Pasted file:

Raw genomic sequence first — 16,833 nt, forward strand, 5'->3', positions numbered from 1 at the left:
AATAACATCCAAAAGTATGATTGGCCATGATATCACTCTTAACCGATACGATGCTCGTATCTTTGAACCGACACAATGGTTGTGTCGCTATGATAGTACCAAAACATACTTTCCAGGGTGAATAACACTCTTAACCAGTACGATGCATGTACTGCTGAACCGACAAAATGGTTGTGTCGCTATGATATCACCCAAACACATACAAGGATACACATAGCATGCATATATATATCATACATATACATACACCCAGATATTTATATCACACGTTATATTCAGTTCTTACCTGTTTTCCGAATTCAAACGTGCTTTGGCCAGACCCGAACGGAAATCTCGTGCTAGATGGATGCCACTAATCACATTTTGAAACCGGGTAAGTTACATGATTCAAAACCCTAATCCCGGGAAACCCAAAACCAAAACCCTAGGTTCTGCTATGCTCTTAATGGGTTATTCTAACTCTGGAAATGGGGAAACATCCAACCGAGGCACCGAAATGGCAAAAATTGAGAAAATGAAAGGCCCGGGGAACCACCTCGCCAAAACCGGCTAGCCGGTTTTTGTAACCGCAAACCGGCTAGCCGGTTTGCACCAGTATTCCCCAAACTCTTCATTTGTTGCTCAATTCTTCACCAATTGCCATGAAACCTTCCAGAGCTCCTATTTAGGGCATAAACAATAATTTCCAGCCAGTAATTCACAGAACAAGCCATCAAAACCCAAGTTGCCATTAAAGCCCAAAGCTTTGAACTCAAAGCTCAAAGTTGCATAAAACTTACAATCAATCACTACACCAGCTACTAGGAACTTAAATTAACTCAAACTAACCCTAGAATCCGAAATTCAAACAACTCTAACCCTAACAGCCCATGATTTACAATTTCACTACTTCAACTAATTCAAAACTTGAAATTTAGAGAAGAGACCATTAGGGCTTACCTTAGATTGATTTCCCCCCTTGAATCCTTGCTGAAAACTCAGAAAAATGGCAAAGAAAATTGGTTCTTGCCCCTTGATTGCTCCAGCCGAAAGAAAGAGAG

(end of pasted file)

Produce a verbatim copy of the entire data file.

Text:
Raw genomic sequence first — 16,833 nt, forward strand, 5'->3', positions numbered from 1 at the left:
AATAACATCCAAAAGTATGATTGGCCATGATATCACTCTTAACCGATACGATGCTCGTATCTTTGAACCGACACAATGGTTGTGTCGCTATGATAGTACCAAAACATACTTTCCAGGGTGAATAACACTCTTAACCAGTACGATGCATGTACTGCTGAACCGACAAAATGGTTGTGTCGCTATGATATCACCCAAACACATACAAGGATACACATAGCATGCATATATATATCATACATATACATACACCCAGATATTTATATCACACGTTATATTCAGTTCTTACCTGTTTTCCGAATTCAAACGTGCTTTGGCCAGACCCGAACGGAAATCTCGTGCTAGATGGATGCCACTAATCACATTTTGAAACCGGGTAAGTTACATGATTCAAAACCCTAATCCCGGGAAACCCAAAACCAAAACCCTAGGTTCTGCTATGCTCTTAATGGGTTATTCTAACTCTGGAAATGGGGAAACATCCAACCGAGGCACCGAAATGGCAAAAATTGAGAAAATGAAAGGCCCGGGGAACCACCTCGCCAAAACCGGCTAGCCGGTTTTTGTAACCGCAAACCGGCTAGCCGGTTTGCACCAGTATTCCCCAAACTCTTCATTTGTTGCTCAATTCTTCACCAATTGCCATGAAACCTTCCAGAGCTCCTATTTAGGGCATAAACAATAATTTCCAGCCAGTAATTCACAGAACAAGCCATCAAAACCCAAGTTGCCATTAAAGCCCAAAGCTTTGAACTCAAAGCTCAAAGTTGCATAAAACTTACAATCAATCACTACACCAGCTACTAGGAACTTAAATTAACTCAAACTAACCCTAGAATCCGAAATTCAAACAACTCTAACCCTAACAGCCCATGATTTACAATTTCACTACTTCAACTAATTCAAAACTTGAAATTTAGAGAAGAGACCATTAGGGCTTACCTTAGATTGATTTCCCCCCTTGAATCCTTGCTGAAAACTCAGAAAAATGGCAAAGAAAATTGGTTCTTGCCCCTTGATTGCTCCAGCCGAAAGAAAGAGAG